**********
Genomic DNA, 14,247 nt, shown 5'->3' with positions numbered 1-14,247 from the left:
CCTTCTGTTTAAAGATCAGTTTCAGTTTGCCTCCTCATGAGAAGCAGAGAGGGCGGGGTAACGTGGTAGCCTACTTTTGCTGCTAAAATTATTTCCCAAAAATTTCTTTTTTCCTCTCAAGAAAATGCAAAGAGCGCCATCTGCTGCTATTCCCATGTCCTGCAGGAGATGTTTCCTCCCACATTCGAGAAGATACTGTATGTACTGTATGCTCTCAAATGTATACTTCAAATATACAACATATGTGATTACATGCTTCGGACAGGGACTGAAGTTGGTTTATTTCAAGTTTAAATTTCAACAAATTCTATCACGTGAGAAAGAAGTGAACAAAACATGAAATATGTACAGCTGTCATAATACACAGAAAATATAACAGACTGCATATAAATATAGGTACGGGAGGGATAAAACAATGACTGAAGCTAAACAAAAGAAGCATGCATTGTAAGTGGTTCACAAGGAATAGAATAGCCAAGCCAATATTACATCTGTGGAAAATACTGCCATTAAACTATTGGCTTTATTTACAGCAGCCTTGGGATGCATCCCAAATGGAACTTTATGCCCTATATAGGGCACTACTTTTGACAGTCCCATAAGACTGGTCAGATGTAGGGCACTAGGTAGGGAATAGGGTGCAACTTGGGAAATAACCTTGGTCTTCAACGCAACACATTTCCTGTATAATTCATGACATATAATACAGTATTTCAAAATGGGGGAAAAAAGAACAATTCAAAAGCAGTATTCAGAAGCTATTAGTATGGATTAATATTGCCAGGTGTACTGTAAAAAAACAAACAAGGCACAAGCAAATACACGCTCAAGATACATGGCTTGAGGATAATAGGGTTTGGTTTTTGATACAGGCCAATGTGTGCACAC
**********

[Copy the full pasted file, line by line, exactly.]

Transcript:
Genomic DNA, 14,247 nt, shown 5'->3' with positions numbered 1-14,247 from the left:
CCTTCTGTTTAAAGATCAGTTTCAGTTTGCCTCCTCATGAGAAGCAGAGAGGGCGGGGTAACGTGGTAGCCTACTTTTGCTGCTAAAATTATTTCCCAAAAATTTCTTTTTTCCTCTCAAGAAAATGCAAAGAGCGCCATCTGCTGCTATTCCCATGTCCTGCAGGAGATGTTTCCTCCCACATTCGAGAAGATACTGTATGTACTGTATGCTCTCAAATGTATACTTCAAATATACAACATATGTGATTACATGCTTCGGACAGGGACTGAAGTTGGTTTATTTCAAGTTTAAATTTCAACAAATTCTATCACGTGAGAAAGAAGTGAACAAAACATGAAATATGTACAGCTGTCATAATACACAGAAAATATAACAGACTGCATATAAATATAGGTACGGGAGGGATAAAACAATGACTGAAGCTAAACAAAAGAAGCATGCATTGTAAGTGGTTCACAAGGAATAGAATAGCCAAGCCAATATTACATCTGTGGAAAATACTGCCATTAAACTATTGGCTTTATTTACAGCAGCCTTGGGATGCATCCCAAATGGAACTTTATGCCCTATATAGGGCACTACTTTTGACAGTCCCATAAGACTGGTCAGATGTAGGGCACTAGGTAGGGAATAGGGTGCAACTTGGGAAATAACCTTGGTCTTCAACGCAACACATTTCCTGTATAATTCATGACATATAATACAGTATTTCAAAATGGGGGAAAAAAGAACAATTCAAAAGCAGTATTCAGAAGCTATTAGTATGGATTAATATTGCCAGGTGTACTGTAAAAAAACAAACAAGGCACAAGCAAATACACGCTCAAGATACATGGCTTGAGGATAATAGGGTTTGGTTTTTGATACAGGCCAATGTGTGCACAC